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#31: Sonoff Tasmota installation and configuration

Make the Sonoff smart power controller even more awesome by installing the Tasmota open source firmware.

Tasmota adds many new features, and allows you to integrate Sonoffs into an existing home automation system without relying on external cloud services. It includes MQTT support, Belkin WeMo emulation, easy configuration using a web browser, and you don’t even need a compiler or IDE to install it.

Step 1: Prepare hardware for flashing

To load new firmware onto a Sonoff, you need four pieces of hardware:

  1. A compatible Sonoff model or equivalent (more than 50 devices are supported by Tasmota)
  2. A USB-to-Serial converter that can run in 3.3V mode (don’t use a 5V converter!)
  3. Jumper wires or a programming adapter to connect the USB-to-Serial converter to the Sonoff
  4. A computer with WiFi. You can use a mobile phone for the WiFi steps if you prefer.

You can make the connections using jumper wires and the instructions in my previous video, or you can use my handy little programming adapter. Both methods do exactly the same thing: my programming adapter just makes it neat and easy.

Make sure the Sonoff is totally disconnected from any mains power.

Don’t proceed unless you have done that! Connecting your computer to a Sonoff while it is connected to mains is extremely dangerous.

Details of the electrical connection are shown in the previous episode, so check that out if you need more information.

Step 2: Download Tasmota

The Tasmota firmware and its documentation is available at github.com/arendst/Sonoff-Tasmota, including both firmware and pre-compiled binary releases. If you want to compile the code yourself that’s fine, but you don’t need to if you just want the latest version. The binary releases are at:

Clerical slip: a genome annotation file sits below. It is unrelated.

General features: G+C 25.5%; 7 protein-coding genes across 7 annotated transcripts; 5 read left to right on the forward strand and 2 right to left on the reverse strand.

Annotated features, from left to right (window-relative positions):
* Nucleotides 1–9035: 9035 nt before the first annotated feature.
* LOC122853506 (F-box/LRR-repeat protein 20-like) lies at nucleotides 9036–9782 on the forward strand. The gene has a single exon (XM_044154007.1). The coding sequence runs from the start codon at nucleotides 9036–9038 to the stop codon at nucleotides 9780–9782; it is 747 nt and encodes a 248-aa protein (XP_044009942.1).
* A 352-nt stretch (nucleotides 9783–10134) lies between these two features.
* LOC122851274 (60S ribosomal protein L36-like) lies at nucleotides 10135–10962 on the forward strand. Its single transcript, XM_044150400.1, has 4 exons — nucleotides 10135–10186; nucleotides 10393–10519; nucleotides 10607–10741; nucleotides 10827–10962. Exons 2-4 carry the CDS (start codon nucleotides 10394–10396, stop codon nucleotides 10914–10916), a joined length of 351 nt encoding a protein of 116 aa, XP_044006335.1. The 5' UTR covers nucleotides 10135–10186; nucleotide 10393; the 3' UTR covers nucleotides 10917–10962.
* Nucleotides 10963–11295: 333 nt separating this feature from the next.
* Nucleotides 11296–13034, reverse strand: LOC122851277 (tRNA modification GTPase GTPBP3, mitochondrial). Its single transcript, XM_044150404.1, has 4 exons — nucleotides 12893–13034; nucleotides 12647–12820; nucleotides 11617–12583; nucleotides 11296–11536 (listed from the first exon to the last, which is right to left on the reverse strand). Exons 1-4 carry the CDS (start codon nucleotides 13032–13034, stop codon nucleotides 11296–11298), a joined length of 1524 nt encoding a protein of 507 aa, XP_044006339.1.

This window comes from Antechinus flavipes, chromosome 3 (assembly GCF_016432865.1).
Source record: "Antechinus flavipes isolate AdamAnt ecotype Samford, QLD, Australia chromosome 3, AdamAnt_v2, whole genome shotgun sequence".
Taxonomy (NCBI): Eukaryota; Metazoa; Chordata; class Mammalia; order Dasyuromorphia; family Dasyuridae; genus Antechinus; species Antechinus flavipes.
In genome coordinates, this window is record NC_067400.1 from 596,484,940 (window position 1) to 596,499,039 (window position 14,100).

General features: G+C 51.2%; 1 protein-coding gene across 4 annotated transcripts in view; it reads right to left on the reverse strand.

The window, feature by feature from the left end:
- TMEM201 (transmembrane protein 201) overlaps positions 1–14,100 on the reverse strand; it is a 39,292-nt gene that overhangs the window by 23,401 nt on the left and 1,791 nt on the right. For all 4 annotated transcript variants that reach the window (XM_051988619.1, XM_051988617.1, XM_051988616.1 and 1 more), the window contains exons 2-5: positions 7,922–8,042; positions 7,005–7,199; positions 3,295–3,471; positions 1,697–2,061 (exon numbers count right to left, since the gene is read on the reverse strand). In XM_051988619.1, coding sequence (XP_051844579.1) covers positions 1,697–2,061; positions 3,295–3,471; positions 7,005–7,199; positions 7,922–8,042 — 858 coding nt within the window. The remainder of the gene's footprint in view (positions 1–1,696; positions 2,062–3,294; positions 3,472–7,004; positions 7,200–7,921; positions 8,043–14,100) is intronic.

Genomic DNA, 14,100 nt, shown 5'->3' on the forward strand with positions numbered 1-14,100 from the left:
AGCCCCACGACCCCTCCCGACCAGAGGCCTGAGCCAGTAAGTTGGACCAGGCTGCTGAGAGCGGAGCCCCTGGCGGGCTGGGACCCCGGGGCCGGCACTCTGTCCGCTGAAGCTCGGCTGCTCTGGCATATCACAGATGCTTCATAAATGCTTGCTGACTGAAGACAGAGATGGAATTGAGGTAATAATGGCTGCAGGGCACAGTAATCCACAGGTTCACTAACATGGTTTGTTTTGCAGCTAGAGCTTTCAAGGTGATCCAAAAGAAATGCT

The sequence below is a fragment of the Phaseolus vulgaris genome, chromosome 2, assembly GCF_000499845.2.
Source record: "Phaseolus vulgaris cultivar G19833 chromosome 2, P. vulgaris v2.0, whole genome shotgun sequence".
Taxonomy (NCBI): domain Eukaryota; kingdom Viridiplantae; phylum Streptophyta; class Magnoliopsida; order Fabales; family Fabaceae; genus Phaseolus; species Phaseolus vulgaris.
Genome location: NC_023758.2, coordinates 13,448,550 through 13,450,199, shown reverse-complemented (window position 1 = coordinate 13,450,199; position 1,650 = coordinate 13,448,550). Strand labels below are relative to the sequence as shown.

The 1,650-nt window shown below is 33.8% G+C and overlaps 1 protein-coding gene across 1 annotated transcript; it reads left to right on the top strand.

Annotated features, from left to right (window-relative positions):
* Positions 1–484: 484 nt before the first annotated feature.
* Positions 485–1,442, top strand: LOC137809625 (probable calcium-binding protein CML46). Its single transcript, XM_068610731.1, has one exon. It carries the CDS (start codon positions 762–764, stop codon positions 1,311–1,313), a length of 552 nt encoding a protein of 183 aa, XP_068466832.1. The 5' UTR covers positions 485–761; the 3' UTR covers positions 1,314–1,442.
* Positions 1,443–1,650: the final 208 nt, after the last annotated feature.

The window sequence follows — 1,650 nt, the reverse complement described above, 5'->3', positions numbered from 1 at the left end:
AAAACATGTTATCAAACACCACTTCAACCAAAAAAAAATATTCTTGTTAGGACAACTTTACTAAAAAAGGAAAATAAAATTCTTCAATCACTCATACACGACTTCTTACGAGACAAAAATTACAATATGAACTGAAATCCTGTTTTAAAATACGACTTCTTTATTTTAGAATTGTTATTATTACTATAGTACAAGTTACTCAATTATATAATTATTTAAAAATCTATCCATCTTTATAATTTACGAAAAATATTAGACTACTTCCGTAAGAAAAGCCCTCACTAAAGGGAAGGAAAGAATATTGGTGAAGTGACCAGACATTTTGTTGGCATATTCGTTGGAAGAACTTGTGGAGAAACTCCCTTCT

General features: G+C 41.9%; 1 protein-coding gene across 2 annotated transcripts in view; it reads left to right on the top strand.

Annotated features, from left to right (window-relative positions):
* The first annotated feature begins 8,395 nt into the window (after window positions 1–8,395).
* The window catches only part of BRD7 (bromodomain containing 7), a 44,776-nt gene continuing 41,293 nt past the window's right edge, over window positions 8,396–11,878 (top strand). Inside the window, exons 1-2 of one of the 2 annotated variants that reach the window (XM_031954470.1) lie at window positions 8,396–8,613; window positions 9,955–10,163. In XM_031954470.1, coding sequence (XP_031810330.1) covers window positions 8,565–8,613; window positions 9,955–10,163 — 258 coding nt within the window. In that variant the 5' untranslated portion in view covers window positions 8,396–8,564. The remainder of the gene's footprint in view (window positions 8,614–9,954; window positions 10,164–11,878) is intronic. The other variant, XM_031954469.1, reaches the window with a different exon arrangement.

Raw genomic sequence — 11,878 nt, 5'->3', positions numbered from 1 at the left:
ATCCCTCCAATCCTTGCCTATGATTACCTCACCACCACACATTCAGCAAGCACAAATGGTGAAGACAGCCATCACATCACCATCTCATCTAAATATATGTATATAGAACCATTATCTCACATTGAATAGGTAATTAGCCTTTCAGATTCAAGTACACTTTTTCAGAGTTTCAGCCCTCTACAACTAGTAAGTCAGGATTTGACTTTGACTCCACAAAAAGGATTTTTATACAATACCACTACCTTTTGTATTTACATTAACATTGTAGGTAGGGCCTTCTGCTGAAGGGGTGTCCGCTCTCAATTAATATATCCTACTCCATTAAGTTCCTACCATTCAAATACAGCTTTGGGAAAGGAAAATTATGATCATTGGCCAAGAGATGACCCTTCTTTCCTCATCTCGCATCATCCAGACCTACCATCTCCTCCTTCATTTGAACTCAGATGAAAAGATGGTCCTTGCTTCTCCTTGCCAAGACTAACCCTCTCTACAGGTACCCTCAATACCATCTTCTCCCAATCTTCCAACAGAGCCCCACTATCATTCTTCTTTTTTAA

github.com/arendst/Sonoff-Tasmota/releases

There is a big list of binaries for each release, which can be confusing if you don’t know which one you need. The binaries fall into several categories which are outlined on the releases page.

For most devices, you should choose the binary called “sonoff.bin” which includes all the features required for the majority of compatible hardware.

The binaries with 2-letter country codes appended, such as “sonoff-IT.bin”, have the exact same functionality as the standard “sonoff.bin” but with different languages for the user interface. If you want to run Tasmota in a language other than English, select the appropriate “sonoff-XX.bin” file.

Whichever version you select, download it to your computer.

I prefer to rename the binary file so that it includes the release version, such as “sonoff-6_4_1.bin”. That way if I come back to it later, I can see what version I downloaded.

Step 3: Download and install esptool

Esptool is a utility that can be used to read and write the flash memory on devices using the ESP8266 and ESP8285 microcontrollers, including all current Sonoff models. It’s written in Python so you will need a working Python environment on your computer.

You can download esptool from github.com/espressif/esptool.

Follow the instructions on that page to install it on your computer.

Step 4: Find serial device

Your USB-to-Serial converter connects to your computer by USB, and appears to the computer as a virtual serial port. The exact location of the virtual serial port will vary depending on the type of converter that you have, what operating system you use, and which physical USB port you plug the converter into.